“This number is just going to feed the narrative of the Fed imminently cutting rates. We think that’s still incredibly premature. This “disappointing” job gains number comes on the heels of printing 225,000 the previous month. I don’t know that anyone genuinely believes that this is an economy that is consistently printing 225,000 jobs, that’s not where we are. This is an economy that’s printing closer to 150,000 jobs on a consistent basis and lo and behold that happens to be the average of the last two months. I think it’s incumbent of people not to get caught up in the noise of what are noisy data. We need to take a bigger picture view on this and understand that over the last two months we are averaging at 150,000, the number that we would define as the number we are supposed to be printing at this stage of the cycle.”
JJ KINAHAN, CHIEF MARKET STRATEGIST, TD AMERITRADE, CHICAGO
“Pretty disappointing overall. I guess that those that really, really want an interest rate cut are happy. But think about the reason why you are happy – you are happy because less people are employed. I don’t quite understand that perverse logic. But it would certainly make the case the Fed would have to look at cutting rates.”
“We continue to see the stalwarts of the report every month, that being business-to-business services and healthcare, continue to show growth. Looking for a silver lining on some of this, the fact that manufacturing is unchanged, basically, is a good thing in terms of those who are really concerned about tariffs. And I don’t think it is a huge surprise given the scramble that is going on in retail right now that they lost some jobs.”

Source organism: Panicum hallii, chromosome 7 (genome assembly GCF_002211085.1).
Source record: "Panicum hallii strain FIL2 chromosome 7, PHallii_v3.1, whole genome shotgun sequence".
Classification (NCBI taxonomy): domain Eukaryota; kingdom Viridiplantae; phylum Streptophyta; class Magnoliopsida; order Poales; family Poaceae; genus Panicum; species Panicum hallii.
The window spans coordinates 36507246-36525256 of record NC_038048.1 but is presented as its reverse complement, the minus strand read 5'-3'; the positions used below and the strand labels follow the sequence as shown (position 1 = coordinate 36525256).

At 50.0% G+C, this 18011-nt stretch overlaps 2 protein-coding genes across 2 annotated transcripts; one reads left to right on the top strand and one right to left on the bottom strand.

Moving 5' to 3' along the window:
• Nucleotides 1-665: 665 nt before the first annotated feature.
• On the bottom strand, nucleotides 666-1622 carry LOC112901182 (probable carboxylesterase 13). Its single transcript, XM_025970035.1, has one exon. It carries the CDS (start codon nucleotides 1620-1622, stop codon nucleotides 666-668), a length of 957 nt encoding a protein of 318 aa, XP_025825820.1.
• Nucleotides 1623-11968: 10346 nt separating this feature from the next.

“I don’t think it is a surprise we had an adjustment to last month’s employment report because it was such a blowout but we’ve had pretty significant adjustments over the last two months – 75,000 less jobs than we thought.”
“It’s bad news that is causing this, and you see bonds immediately take off on it.”
DOUG DUNCAN, CHIEF ECONOMIST, FANNIE MAE, WASHINGTON
“This is a weaker number with the economy slowing. The employers are getting risk averse. Last month’s downward revisions are that big so that’s not a significant weakness. The jobless rate is about the same as last month so there’s nothing structural going on. The risk aversion stems from trade and a general global slowdown. The year-over-year gain in wages is decent with the increase in productivity. This report is not going to be enough for the Fed to change course right now . Residential construction increased so that’s good for housing supply.”